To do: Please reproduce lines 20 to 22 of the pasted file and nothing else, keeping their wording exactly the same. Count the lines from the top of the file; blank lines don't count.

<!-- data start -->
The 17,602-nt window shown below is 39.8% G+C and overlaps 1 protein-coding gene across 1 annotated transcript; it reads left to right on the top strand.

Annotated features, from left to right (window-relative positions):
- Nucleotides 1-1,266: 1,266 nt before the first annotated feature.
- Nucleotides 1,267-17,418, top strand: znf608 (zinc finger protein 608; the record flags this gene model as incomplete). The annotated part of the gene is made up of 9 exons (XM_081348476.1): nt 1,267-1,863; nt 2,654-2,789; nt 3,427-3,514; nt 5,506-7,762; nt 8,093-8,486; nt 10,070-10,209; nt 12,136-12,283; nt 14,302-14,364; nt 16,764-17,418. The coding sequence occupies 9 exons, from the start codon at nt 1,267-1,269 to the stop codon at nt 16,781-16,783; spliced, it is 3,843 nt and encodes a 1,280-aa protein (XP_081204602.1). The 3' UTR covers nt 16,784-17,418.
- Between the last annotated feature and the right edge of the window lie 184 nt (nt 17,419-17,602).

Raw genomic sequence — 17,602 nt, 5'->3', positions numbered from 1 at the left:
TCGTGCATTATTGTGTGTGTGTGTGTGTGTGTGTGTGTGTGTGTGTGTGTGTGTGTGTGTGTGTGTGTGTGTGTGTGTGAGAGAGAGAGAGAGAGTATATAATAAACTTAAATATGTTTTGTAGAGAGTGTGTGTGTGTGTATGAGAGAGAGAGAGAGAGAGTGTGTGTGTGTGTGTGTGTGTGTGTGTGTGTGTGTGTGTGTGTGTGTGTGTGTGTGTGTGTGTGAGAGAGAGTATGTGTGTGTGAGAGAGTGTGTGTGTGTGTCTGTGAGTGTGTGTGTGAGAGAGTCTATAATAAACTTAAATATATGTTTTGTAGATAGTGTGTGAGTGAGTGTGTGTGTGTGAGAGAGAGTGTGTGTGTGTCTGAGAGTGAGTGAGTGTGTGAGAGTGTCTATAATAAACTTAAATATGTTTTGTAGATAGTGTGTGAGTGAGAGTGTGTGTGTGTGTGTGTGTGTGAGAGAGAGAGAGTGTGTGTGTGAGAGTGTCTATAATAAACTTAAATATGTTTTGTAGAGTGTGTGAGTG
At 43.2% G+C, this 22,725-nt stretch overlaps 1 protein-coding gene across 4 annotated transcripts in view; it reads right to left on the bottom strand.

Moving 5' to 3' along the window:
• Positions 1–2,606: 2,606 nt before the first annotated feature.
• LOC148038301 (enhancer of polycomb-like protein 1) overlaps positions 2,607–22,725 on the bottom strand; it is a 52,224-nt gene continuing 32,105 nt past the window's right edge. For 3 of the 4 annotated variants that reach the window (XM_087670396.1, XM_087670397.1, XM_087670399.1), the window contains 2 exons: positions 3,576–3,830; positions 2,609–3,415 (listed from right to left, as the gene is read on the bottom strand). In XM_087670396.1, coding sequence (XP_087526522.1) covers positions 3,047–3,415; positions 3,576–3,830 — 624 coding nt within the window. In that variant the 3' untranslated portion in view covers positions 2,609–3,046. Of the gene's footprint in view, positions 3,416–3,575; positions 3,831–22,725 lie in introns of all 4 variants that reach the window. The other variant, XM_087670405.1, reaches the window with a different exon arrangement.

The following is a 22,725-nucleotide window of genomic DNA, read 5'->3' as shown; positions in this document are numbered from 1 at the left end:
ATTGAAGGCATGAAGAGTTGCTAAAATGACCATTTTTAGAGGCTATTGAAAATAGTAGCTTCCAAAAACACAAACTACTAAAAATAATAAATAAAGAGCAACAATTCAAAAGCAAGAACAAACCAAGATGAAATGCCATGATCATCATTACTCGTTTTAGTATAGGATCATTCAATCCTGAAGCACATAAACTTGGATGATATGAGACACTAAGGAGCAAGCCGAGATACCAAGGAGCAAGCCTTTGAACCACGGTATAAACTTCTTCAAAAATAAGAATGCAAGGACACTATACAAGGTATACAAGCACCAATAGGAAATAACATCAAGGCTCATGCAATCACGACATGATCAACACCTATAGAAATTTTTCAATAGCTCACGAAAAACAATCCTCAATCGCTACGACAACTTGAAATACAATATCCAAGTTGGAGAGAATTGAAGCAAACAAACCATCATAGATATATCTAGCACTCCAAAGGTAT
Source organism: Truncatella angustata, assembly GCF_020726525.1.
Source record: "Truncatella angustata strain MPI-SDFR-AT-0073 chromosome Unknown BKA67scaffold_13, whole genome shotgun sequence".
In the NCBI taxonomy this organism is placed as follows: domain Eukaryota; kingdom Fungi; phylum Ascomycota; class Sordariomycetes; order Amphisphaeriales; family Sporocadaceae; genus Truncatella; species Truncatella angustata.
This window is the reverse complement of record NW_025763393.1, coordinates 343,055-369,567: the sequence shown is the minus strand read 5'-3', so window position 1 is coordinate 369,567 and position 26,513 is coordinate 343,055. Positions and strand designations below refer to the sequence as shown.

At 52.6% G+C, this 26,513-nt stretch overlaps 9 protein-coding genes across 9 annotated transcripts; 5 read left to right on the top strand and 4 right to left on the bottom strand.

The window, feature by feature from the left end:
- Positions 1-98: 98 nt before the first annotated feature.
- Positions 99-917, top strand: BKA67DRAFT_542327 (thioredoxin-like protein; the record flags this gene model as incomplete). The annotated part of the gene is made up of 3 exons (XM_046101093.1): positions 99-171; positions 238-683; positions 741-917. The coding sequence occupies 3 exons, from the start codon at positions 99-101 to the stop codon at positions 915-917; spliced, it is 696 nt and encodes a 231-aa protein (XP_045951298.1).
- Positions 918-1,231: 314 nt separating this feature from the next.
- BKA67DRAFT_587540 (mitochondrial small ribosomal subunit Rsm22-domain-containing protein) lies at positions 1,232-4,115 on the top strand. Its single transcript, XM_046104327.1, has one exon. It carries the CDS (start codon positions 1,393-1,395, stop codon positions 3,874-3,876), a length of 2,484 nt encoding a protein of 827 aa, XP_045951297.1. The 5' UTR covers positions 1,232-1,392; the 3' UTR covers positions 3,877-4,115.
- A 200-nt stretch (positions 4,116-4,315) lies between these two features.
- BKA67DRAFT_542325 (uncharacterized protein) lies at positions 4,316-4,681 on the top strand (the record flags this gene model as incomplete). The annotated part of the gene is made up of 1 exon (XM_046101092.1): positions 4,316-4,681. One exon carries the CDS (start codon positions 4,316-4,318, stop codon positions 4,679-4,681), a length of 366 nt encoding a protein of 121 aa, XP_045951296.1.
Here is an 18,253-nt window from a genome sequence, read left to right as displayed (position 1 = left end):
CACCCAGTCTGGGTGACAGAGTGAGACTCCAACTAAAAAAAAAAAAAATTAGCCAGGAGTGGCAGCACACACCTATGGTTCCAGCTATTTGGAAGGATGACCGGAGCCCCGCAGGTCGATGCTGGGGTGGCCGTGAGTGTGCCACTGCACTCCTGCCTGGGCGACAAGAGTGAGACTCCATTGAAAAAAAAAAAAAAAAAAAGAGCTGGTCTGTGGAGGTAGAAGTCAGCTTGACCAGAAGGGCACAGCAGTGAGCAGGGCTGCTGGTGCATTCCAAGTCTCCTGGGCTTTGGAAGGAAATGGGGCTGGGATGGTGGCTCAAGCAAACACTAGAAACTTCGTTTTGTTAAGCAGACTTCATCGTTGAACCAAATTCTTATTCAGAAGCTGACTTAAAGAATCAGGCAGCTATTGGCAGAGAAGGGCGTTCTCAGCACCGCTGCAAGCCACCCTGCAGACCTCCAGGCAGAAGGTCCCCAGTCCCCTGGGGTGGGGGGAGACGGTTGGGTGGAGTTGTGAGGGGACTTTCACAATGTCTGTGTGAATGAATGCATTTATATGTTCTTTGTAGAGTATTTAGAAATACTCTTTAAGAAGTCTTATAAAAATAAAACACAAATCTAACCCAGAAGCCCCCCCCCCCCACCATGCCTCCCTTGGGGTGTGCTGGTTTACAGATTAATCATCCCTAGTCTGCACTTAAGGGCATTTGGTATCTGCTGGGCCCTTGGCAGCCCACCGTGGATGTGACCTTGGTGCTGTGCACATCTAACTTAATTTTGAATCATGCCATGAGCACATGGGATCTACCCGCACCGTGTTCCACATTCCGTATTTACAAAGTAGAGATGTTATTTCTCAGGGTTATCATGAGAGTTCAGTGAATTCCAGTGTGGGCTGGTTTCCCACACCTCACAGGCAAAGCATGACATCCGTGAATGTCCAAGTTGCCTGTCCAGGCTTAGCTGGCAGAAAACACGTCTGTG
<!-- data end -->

- Positions 1-98: 98 nt before the first annotated feature.
- Positions 99-917, top strand: BKA67DRAFT_542327 (thioredoxin-like protein; the record flags this gene model as incomplete). The annotated part of the gene is made up of 3 exons (XM_046101093.1): positions 99-171; positions 238-683; positions 741-917. The coding sequence occupies 3 exons, from the start codon at positions 99-101 to the stop codon at positions 915-917; spliced, it is 696 nt and encodes a 231-aa protein (XP_045951298.1).
- Positions 918-1,231: 314 nt separating this feature from the next.